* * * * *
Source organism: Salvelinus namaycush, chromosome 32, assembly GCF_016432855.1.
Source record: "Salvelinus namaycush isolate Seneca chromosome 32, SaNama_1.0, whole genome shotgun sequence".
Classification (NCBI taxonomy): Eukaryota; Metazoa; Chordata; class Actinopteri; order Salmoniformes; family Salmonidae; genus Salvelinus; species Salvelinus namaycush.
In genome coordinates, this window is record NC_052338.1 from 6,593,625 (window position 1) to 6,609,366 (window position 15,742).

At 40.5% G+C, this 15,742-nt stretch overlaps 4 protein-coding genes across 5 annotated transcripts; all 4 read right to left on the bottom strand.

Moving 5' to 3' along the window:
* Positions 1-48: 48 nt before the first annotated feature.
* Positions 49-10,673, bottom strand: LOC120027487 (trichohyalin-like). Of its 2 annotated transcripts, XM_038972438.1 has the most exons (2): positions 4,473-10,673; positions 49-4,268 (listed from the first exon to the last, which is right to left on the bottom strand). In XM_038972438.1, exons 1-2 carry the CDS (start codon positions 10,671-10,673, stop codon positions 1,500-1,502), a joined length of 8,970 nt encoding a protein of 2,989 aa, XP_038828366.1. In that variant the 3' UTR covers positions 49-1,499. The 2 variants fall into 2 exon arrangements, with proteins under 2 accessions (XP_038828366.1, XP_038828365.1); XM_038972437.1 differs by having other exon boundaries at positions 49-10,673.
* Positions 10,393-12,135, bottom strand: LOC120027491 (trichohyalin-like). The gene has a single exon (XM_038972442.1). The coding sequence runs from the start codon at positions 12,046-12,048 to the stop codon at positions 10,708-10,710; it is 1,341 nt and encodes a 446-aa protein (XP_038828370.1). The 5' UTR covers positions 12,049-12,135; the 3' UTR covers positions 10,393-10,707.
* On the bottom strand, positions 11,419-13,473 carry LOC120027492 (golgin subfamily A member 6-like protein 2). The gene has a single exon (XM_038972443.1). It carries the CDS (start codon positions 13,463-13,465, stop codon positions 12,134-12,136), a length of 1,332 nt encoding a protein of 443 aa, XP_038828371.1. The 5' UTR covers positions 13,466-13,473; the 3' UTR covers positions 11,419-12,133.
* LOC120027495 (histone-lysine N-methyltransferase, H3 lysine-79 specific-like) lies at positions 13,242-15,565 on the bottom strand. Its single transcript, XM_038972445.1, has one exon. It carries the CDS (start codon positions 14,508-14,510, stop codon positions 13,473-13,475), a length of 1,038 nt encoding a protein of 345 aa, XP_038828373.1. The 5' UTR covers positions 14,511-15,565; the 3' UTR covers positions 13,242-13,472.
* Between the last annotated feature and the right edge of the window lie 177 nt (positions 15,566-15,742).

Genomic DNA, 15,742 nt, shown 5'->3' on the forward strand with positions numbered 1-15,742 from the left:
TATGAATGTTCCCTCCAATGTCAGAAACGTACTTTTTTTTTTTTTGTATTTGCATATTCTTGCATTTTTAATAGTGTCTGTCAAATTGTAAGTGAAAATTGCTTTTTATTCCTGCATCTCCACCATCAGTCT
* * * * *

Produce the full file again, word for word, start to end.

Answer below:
Source organism: Salvelinus namaycush, chromosome 32, assembly GCF_016432855.1.
Source record: "Salvelinus namaycush isolate Seneca chromosome 32, SaNama_1.0, whole genome shotgun sequence".
Classification (NCBI taxonomy): Eukaryota; Metazoa; Chordata; class Actinopteri; order Salmoniformes; family Salmonidae; genus Salvelinus; species Salvelinus namaycush.
In genome coordinates, this window is record NC_052338.1 from 6,593,625 (window position 1) to 6,609,366 (window position 15,742).

At 40.5% G+C, this 15,742-nt stretch overlaps 4 protein-coding genes across 5 annotated transcripts; all 4 read right to left on the bottom strand.

Moving 5' to 3' along the window:
* Positions 1-48: 48 nt before the first annotated feature.
* Positions 49-10,673, bottom strand: LOC120027487 (trichohyalin-like). Of its 2 annotated transcripts, XM_038972438.1 has the most exons (2): positions 4,473-10,673; positions 49-4,268 (listed from the first exon to the last, which is right to left on the bottom strand). In XM_038972438.1, exons 1-2 carry the CDS (start codon positions 10,671-10,673, stop codon positions 1,500-1,502), a joined length of 8,970 nt encoding a protein of 2,989 aa, XP_038828366.1. In that variant the 3' UTR covers positions 49-1,499. The 2 variants fall into 2 exon arrangements, with proteins under 2 accessions (XP_038828366.1, XP_038828365.1); XM_038972437.1 differs by having other exon boundaries at positions 49-10,673.
* Positions 10,393-12,135, bottom strand: LOC120027491 (trichohyalin-like). The gene has a single exon (XM_038972442.1). The coding sequence runs from the start codon at positions 12,046-12,048 to the stop codon at positions 10,708-10,710; it is 1,341 nt and encodes a 446-aa protein (XP_038828370.1). The 5' UTR covers positions 12,049-12,135; the 3' UTR covers positions 10,393-10,707.
* On the bottom strand, positions 11,419-13,473 carry LOC120027492 (golgin subfamily A member 6-like protein 2). The gene has a single exon (XM_038972443.1). It carries the CDS (start codon positions 13,463-13,465, stop codon positions 12,134-12,136), a length of 1,332 nt encoding a protein of 443 aa, XP_038828371.1. The 5' UTR covers positions 13,466-13,473; the 3' UTR covers positions 11,419-12,133.
* LOC120027495 (histone-lysine N-methyltransferase, H3 lysine-79 specific-like) lies at positions 13,242-15,565 on the bottom strand. Its single transcript, XM_038972445.1, has one exon. It carries the CDS (start codon positions 14,508-14,510, stop codon positions 13,473-13,475), a length of 1,038 nt encoding a protein of 345 aa, XP_038828373.1. The 5' UTR covers positions 14,511-15,565; the 3' UTR covers positions 13,242-13,472.
* Between the last annotated feature and the right edge of the window lie 177 nt (positions 15,566-15,742).

Genomic DNA, 15,742 nt, shown 5'->3' on the forward strand with positions numbered 1-15,742 from the left:
TATGAATGTTCCCTCCAATGTCAGAAACGTACTTTTTTTTTTTTTGTATTTGCATATTCTTGCATTTTTAATAGTGTCTGTCAAATTGTAAGTGAAAATTGCTTTTTATTCCTGCATCTCCACCATCAGTCT